Ever since the introduction of the digital camera, a war has raged within the photography community. There are those that would claim 35mm film is the one true “professional” media, and digital its casual, amateur counterpart. Conversely, as costs decrease and quality increases, there is an ever-expanding group of working photographers that shoot and produce only in digital. So what is a consumer to think? Is 35mm still the way to go, or is it time to trade up for a new digital model? It’s time to break each format down and seal this deal, once and for all.
It is true that there are many digital cameras on the market, and like their 35mm counterparts there is an endless supply of variables that can impact the images each one is capable of producing. Image quality (in terms of color contrast and depth of field) have always been a major concern for those taking digital images and is still one of the common excuses heard from the opposition. Add to this the fact that finding a digital camera that could match the sheer raw data contained in a photograph on film was both arduous and incredibly expensive, and the 35mm enthusiast has a fairly solid argument.
Fortunately for the consumer, the price of an high quality digital camera has dropped sharply in the last few years. Canon’s popular “Digital Rebel” line of SLRS (single lens reflexes) have given people an affordable entry level camera with near professional results for under $1,000. And since Canon isn’t the only camera company in the world, it’s a safe bet consumers can look forward to even better cameras at even lower prices as manufacturers double their efforts to be first in line at the retail counter.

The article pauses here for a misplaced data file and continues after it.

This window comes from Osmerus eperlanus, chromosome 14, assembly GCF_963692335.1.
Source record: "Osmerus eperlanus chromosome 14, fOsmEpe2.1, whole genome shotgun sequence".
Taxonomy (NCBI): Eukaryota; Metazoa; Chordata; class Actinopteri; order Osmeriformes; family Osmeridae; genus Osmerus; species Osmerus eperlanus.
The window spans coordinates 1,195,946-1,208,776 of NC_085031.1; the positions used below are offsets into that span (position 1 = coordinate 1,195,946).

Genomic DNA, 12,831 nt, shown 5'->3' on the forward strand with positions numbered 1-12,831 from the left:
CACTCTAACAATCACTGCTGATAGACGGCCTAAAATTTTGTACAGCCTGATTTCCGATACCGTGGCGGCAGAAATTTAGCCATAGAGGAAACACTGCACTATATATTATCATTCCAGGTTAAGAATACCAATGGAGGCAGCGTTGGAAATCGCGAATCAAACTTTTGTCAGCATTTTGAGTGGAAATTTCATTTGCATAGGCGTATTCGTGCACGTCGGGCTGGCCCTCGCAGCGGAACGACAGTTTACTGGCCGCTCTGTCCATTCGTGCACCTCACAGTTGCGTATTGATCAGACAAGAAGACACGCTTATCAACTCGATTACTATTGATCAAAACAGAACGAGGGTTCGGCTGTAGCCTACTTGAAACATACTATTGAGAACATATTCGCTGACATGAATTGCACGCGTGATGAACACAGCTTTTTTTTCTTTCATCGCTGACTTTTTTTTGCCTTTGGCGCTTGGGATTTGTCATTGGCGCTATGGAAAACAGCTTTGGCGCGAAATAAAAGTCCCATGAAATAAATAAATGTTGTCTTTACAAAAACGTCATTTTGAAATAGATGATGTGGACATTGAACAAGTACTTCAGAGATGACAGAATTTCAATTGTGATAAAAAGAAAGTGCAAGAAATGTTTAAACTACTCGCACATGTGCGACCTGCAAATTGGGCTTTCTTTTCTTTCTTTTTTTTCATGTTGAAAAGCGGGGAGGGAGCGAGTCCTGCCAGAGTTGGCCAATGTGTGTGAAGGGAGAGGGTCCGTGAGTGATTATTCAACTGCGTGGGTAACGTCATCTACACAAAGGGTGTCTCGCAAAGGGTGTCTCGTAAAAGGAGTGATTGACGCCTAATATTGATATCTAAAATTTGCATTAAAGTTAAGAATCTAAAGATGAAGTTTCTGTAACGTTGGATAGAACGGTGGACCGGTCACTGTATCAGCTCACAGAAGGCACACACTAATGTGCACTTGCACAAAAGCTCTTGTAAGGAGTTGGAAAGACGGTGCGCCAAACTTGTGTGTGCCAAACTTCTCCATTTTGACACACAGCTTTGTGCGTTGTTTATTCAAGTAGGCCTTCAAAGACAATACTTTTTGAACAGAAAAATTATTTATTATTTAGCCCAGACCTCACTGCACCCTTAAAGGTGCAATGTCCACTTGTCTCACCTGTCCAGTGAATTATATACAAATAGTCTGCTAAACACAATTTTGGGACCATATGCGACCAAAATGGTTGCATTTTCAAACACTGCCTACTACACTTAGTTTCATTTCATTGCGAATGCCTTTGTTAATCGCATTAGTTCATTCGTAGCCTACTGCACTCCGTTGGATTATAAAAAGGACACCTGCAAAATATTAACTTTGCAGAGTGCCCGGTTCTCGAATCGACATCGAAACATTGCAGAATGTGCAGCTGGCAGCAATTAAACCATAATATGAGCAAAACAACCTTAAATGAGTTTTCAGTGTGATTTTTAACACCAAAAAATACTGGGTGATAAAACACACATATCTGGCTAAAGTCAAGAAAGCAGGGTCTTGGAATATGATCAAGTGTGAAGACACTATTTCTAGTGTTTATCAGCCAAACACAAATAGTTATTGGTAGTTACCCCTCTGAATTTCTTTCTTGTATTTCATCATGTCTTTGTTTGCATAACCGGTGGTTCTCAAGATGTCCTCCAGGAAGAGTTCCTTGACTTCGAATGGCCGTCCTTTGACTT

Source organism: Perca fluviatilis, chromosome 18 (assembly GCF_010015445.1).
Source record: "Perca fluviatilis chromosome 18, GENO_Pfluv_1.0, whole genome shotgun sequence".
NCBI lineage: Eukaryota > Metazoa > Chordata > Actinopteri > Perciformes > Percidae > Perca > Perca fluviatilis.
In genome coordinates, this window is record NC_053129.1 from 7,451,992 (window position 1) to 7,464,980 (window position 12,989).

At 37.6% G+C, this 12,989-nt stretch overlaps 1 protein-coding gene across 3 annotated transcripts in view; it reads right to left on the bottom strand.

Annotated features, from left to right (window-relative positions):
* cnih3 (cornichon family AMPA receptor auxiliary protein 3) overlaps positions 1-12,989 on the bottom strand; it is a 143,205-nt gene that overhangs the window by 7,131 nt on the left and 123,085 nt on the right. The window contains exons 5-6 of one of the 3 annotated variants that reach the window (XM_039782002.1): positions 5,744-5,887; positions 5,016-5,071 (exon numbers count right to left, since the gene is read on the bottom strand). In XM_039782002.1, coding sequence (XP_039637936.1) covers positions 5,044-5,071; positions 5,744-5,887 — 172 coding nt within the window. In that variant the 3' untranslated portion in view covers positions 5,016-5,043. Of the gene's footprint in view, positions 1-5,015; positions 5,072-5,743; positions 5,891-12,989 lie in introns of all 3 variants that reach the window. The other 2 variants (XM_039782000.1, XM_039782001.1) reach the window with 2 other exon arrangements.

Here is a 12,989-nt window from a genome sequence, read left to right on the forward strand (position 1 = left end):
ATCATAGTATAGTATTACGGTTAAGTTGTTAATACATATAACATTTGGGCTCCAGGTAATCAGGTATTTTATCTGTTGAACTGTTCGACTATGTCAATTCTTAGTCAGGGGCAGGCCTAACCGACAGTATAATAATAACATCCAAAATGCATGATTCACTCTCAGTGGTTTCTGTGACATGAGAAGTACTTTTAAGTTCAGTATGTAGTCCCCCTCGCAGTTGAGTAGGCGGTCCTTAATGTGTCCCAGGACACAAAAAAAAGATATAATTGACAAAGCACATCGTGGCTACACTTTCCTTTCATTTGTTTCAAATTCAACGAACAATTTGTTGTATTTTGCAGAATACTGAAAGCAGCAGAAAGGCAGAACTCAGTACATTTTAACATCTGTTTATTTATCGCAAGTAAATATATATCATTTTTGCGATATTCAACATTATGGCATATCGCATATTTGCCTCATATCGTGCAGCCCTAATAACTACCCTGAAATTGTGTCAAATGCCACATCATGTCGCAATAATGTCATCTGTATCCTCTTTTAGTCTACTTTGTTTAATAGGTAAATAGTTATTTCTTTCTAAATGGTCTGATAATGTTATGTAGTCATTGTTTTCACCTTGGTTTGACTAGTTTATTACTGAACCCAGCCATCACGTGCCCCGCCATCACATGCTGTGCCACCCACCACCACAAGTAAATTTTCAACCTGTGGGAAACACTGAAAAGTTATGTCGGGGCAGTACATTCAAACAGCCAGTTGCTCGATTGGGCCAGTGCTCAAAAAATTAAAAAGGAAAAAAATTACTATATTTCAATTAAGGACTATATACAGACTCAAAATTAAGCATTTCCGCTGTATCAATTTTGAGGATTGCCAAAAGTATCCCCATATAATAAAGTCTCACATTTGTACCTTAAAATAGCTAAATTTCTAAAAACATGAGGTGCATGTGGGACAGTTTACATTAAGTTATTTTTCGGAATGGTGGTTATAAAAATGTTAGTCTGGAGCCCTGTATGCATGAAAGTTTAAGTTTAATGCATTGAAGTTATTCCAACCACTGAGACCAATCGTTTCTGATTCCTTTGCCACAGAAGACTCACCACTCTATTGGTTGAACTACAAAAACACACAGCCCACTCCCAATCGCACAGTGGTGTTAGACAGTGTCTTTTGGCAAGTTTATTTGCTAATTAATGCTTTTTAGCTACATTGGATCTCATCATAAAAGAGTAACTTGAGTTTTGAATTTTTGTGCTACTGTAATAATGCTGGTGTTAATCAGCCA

In these modern times, why even use film at all? It’s certainly no secret that film has an unforgiving and often expensive learning curve, and recent trends show professionals leaning heavily on digital for precisely those reasons. After all, when taking pictures at an event like a Super Bowl, would it better to have the potential for thousands of pictures, or just the film you have with you? Sports photographers answered that question by taking over 10,000 digital images in a single Super Bowl game.
However, just as some music enthusiasts claim that everything sounds better on a record, there are plenty of photographers who agree that there is no matching the warmth and familiarity of a fresh roll of film. In fact, developing film manually and printing photos in a darkroom is for some one of the most rewarding photographic experiences a photographer can have. Sure, photos can be powerfully edited using tools like Adobe Photoshop to remove almost any imperfection, but clicking a mouse is very different than the tactile sensations of a darkroom. And of course, having someone else print up a roll of film can take as little as an hour.
And the Winner is…
Neither! Based on the availability of technology and the vast resources devoted to this topic, there’s really no single point that wins this battle. As with many debates, the winner here is going to be entirely up to the needs and desires of the individual. Families wanting to shoot and share their holiday memories on the fly may choose digital due to its instant gratification and convenience, while others may stick to good old film so they can print up doubles and put them into family photo albums. Thanks to powerful yet affordable innovations in digital and the classic, “do it yourself familiarity of film” the choice is now directly in the hands of the consumer- right where it belongs.